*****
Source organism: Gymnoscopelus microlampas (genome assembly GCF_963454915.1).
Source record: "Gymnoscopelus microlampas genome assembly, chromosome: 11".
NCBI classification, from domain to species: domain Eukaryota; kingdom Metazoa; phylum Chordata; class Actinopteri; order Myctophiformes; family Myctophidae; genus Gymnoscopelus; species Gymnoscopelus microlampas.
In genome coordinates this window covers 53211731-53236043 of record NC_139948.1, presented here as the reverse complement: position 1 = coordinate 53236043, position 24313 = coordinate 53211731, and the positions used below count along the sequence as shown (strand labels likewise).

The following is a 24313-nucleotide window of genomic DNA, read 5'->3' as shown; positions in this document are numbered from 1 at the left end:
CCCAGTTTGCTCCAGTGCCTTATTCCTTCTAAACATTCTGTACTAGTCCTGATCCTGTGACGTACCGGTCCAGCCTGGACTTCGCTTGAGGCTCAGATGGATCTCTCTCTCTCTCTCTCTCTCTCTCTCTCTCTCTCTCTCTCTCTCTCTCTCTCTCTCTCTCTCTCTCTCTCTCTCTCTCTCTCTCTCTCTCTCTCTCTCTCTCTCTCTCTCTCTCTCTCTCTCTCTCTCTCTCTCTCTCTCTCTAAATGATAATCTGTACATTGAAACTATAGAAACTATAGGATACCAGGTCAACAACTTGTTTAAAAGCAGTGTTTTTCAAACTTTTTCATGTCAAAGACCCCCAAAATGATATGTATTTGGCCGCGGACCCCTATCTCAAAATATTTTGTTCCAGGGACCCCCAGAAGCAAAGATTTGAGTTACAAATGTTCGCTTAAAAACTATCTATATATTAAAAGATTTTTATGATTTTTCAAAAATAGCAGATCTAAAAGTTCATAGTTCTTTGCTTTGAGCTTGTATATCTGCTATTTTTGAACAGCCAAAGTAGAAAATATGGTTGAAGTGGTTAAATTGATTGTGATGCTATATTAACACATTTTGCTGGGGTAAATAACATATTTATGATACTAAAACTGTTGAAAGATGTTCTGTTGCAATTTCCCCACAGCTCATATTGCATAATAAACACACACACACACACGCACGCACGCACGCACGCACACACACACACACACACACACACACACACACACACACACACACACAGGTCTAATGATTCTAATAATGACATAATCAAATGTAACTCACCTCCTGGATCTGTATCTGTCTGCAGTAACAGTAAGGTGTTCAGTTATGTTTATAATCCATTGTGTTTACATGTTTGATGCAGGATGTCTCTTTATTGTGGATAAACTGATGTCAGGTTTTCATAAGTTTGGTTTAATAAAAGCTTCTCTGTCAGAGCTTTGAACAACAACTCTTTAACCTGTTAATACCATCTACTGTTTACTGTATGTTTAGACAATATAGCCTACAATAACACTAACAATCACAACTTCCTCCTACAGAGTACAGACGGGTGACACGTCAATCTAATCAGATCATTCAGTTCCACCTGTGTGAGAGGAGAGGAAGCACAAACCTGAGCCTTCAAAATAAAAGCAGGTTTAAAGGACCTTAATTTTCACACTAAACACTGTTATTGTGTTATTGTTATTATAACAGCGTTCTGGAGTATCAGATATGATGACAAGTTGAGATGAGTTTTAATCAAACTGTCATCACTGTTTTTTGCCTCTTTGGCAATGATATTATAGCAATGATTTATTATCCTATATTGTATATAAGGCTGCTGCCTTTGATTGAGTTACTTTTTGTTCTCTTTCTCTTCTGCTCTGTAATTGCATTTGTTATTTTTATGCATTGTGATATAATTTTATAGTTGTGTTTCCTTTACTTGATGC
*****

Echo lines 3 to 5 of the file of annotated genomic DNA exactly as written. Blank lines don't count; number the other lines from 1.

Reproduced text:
NCBI classification, from domain to species: domain Eukaryota; kingdom Metazoa; phylum Chordata; class Actinopteri; order Myctophiformes; family Myctophidae; genus Gymnoscopelus; species Gymnoscopelus microlampas.
In genome coordinates this window covers 53211731-53236043 of record NC_139948.1, presented here as the reverse complement: position 1 = coordinate 53236043, position 24313 = coordinate 53211731, and the positions used below count along the sequence as shown (strand labels likewise).

The following is a 24313-nucleotide window of genomic DNA, read 5'->3' as shown; positions in this document are numbered from 1 at the left end: